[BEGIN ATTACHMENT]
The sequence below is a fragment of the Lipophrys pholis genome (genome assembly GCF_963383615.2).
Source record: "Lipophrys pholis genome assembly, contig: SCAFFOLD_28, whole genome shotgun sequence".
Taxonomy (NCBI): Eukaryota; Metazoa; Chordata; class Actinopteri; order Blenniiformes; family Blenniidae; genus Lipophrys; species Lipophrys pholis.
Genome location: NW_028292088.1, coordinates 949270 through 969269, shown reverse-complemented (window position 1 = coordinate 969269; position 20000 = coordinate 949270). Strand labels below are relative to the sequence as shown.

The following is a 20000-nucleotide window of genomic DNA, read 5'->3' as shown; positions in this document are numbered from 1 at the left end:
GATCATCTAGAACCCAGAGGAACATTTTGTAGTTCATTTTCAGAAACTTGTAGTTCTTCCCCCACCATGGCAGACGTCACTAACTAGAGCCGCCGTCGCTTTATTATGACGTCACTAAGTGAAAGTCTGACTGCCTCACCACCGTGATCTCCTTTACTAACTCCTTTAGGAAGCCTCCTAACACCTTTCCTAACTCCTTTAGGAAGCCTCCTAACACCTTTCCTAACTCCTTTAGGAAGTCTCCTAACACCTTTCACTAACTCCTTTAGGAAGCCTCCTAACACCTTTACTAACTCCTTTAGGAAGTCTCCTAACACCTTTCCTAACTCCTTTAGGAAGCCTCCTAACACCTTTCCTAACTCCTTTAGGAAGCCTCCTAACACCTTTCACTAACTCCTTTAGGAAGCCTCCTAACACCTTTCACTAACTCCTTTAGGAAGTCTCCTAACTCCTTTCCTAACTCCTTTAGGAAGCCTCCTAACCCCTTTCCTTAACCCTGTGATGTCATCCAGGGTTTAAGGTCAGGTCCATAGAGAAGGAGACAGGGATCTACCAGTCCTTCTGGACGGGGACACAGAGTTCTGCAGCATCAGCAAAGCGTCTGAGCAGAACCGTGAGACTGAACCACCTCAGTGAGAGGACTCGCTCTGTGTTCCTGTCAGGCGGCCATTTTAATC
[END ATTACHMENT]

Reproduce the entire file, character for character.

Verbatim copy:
The sequence below is a fragment of the Lipophrys pholis genome (genome assembly GCF_963383615.2).
Source record: "Lipophrys pholis genome assembly, contig: SCAFFOLD_28, whole genome shotgun sequence".
Taxonomy (NCBI): Eukaryota; Metazoa; Chordata; class Actinopteri; order Blenniiformes; family Blenniidae; genus Lipophrys; species Lipophrys pholis.
Genome location: NW_028292088.1, coordinates 949270 through 969269, shown reverse-complemented (window position 1 = coordinate 969269; position 20000 = coordinate 949270). Strand labels below are relative to the sequence as shown.

The following is a 20000-nucleotide window of genomic DNA, read 5'->3' as shown; positions in this document are numbered from 1 at the left end:
GATCATCTAGAACCCAGAGGAACATTTTGTAGTTCATTTTCAGAAACTTGTAGTTCTTCCCCCACCATGGCAGACGTCACTAACTAGAGCCGCCGTCGCTTTATTATGACGTCACTAAGTGAAAGTCTGACTGCCTCACCACCGTGATCTCCTTTACTAACTCCTTTAGGAAGCCTCCTAACACCTTTCCTAACTCCTTTAGGAAGCCTCCTAACACCTTTCCTAACTCCTTTAGGAAGTCTCCTAACACCTTTCACTAACTCCTTTAGGAAGCCTCCTAACACCTTTACTAACTCCTTTAGGAAGTCTCCTAACACCTTTCCTAACTCCTTTAGGAAGCCTCCTAACACCTTTCCTAACTCCTTTAGGAAGCCTCCTAACACCTTTCACTAACTCCTTTAGGAAGCCTCCTAACACCTTTCACTAACTCCTTTAGGAAGTCTCCTAACTCCTTTCCTAACTCCTTTAGGAAGCCTCCTAACCCCTTTCCTTAACCCTGTGATGTCATCCAGGGTTTAAGGTCAGGTCCATAGAGAAGGAGACAGGGATCTACCAGTCCTTCTGGACGGGGACACAGAGTTCTGCAGCATCAGCAAAGCGTCTGAGCAGAACCGTGAGACTGAACCACCTCAGTGAGAGGACTCGCTCTGTGTTCCTGTCAGGCGGCCATTTTAATC